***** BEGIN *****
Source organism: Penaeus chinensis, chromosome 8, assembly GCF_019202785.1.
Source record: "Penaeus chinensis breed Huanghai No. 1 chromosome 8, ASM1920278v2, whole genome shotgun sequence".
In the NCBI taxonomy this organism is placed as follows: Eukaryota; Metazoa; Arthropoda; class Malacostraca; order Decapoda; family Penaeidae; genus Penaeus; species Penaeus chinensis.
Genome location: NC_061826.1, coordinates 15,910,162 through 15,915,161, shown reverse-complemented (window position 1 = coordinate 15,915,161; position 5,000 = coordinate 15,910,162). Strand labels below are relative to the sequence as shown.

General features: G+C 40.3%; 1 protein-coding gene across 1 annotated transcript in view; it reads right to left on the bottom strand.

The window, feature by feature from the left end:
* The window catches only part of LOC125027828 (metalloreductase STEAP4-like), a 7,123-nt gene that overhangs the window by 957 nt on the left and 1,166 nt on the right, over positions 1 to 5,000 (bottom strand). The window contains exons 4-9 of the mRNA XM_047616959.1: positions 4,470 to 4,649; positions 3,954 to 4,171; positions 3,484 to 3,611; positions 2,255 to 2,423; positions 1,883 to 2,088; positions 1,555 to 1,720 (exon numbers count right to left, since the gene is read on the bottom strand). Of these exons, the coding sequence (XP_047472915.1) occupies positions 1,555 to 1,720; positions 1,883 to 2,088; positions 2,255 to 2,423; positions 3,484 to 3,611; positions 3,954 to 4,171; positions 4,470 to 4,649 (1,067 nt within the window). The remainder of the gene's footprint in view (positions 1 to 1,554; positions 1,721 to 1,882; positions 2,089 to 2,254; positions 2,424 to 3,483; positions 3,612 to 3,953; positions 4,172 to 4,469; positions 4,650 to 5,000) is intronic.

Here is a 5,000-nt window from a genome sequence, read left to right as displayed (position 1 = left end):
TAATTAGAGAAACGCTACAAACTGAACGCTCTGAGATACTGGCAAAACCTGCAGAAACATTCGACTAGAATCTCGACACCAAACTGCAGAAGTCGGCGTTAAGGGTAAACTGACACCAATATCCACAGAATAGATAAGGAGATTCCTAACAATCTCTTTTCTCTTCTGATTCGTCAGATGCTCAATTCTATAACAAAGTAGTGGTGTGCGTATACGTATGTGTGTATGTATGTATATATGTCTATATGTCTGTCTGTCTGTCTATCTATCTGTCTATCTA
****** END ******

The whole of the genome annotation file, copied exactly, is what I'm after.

Source organism: Penaeus chinensis, chromosome 8, assembly GCF_019202785.1.
Source record: "Penaeus chinensis breed Huanghai No. 1 chromosome 8, ASM1920278v2, whole genome shotgun sequence".
In the NCBI taxonomy this organism is placed as follows: Eukaryota; Metazoa; Arthropoda; class Malacostraca; order Decapoda; family Penaeidae; genus Penaeus; species Penaeus chinensis.
Genome location: NC_061826.1, coordinates 15,910,162 through 15,915,161, shown reverse-complemented (window position 1 = coordinate 15,915,161; position 5,000 = coordinate 15,910,162). Strand labels below are relative to the sequence as shown.

General features: G+C 40.3%; 1 protein-coding gene across 1 annotated transcript in view; it reads right to left on the bottom strand.

The window, feature by feature from the left end:
* The window catches only part of LOC125027828 (metalloreductase STEAP4-like), a 7,123-nt gene that overhangs the window by 957 nt on the left and 1,166 nt on the right, over positions 1 to 5,000 (bottom strand). The window contains exons 4-9 of the mRNA XM_047616959.1: positions 4,470 to 4,649; positions 3,954 to 4,171; positions 3,484 to 3,611; positions 2,255 to 2,423; positions 1,883 to 2,088; positions 1,555 to 1,720 (exon numbers count right to left, since the gene is read on the bottom strand). Of these exons, the coding sequence (XP_047472915.1) occupies positions 1,555 to 1,720; positions 1,883 to 2,088; positions 2,255 to 2,423; positions 3,484 to 3,611; positions 3,954 to 4,171; positions 4,470 to 4,649 (1,067 nt within the window). The remainder of the gene's footprint in view (positions 1 to 1,554; positions 1,721 to 1,882; positions 2,089 to 2,254; positions 2,424 to 3,483; positions 3,612 to 3,953; positions 4,172 to 4,469; positions 4,650 to 5,000) is intronic.

Here is a 5,000-nt window from a genome sequence, read left to right as displayed (position 1 = left end):
TAATTAGAGAAACGCTACAAACTGAACGCTCTGAGATACTGGCAAAACCTGCAGAAACATTCGACTAGAATCTCGACACCAAACTGCAGAAGTCGGCGTTAAGGGTAAACTGACACCAATATCCACAGAATAGATAAGGAGATTCCTAACAATCTCTTTTCTCTTCTGATTCGTCAGATGCTCAATTCTATAACAAAGTAGTGGTGTGCGTATACGTATGTGTGTATGTATGTATATATGTCTATATGTCTGTCTGTCTGTCTATCTATCTGTCTATCTA